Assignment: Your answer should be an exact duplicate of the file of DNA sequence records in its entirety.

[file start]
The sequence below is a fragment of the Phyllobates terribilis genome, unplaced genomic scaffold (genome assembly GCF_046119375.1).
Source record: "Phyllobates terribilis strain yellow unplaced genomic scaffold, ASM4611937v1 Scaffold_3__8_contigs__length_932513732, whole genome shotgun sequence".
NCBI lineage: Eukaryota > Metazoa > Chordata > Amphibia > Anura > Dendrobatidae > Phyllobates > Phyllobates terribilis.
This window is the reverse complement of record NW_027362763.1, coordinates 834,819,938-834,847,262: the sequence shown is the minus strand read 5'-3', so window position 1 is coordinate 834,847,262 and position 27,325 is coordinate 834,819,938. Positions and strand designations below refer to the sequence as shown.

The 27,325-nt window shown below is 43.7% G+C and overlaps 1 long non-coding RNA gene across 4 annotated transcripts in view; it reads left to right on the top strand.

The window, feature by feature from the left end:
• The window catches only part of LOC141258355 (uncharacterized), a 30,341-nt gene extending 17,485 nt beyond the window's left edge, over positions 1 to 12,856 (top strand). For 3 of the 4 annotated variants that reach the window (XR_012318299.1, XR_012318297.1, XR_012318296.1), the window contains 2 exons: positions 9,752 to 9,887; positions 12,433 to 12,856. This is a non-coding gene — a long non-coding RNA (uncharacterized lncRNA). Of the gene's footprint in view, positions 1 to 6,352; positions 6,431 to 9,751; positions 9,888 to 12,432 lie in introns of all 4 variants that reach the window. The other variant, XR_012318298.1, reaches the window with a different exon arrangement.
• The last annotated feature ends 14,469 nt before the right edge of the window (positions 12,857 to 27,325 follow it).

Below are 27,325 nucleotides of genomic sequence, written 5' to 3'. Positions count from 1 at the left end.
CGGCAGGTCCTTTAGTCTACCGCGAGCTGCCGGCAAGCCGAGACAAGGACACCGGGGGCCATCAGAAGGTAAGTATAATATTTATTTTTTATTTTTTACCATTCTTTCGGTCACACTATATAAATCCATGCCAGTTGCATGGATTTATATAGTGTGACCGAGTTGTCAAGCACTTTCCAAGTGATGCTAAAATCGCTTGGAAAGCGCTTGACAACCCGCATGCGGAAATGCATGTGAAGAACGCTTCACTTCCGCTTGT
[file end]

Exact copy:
The sequence below is a fragment of the Phyllobates terribilis genome, unplaced genomic scaffold (genome assembly GCF_046119375.1).
Source record: "Phyllobates terribilis strain yellow unplaced genomic scaffold, ASM4611937v1 Scaffold_3__8_contigs__length_932513732, whole genome shotgun sequence".
NCBI lineage: Eukaryota > Metazoa > Chordata > Amphibia > Anura > Dendrobatidae > Phyllobates > Phyllobates terribilis.
This window is the reverse complement of record NW_027362763.1, coordinates 834,819,938-834,847,262: the sequence shown is the minus strand read 5'-3', so window position 1 is coordinate 834,847,262 and position 27,325 is coordinate 834,819,938. Positions and strand designations below refer to the sequence as shown.

The 27,325-nt window shown below is 43.7% G+C and overlaps 1 long non-coding RNA gene across 4 annotated transcripts in view; it reads left to right on the top strand.

The window, feature by feature from the left end:
• The window catches only part of LOC141258355 (uncharacterized), a 30,341-nt gene extending 17,485 nt beyond the window's left edge, over positions 1 to 12,856 (top strand). For 3 of the 4 annotated variants that reach the window (XR_012318299.1, XR_012318297.1, XR_012318296.1), the window contains 2 exons: positions 9,752 to 9,887; positions 12,433 to 12,856. This is a non-coding gene — a long non-coding RNA (uncharacterized lncRNA). Of the gene's footprint in view, positions 1 to 6,352; positions 6,431 to 9,751; positions 9,888 to 12,432 lie in introns of all 4 variants that reach the window. The other variant, XR_012318298.1, reaches the window with a different exon arrangement.
• The last annotated feature ends 14,469 nt before the right edge of the window (positions 12,857 to 27,325 follow it).

Below are 27,325 nucleotides of genomic sequence, written 5' to 3'. Positions count from 1 at the left end.
CGGCAGGTCCTTTAGTCTACCGCGAGCTGCCGGCAAGCCGAGACAAGGACACCGGGGGCCATCAGAAGGTAAGTATAATATTTATTTTTTATTTTTTACCATTCTTTCGGTCACACTATATAAATCCATGCCAGTTGCATGGATTTATATAGTGTGACCGAGTTGTCAAGCACTTTCCAAGTGATGCTAAAATCGCTTGGAAAGCGCTTGACAACCCGCATGCGGAAATGCATGTGAAGAACGCTTCACTTCCGCTTGT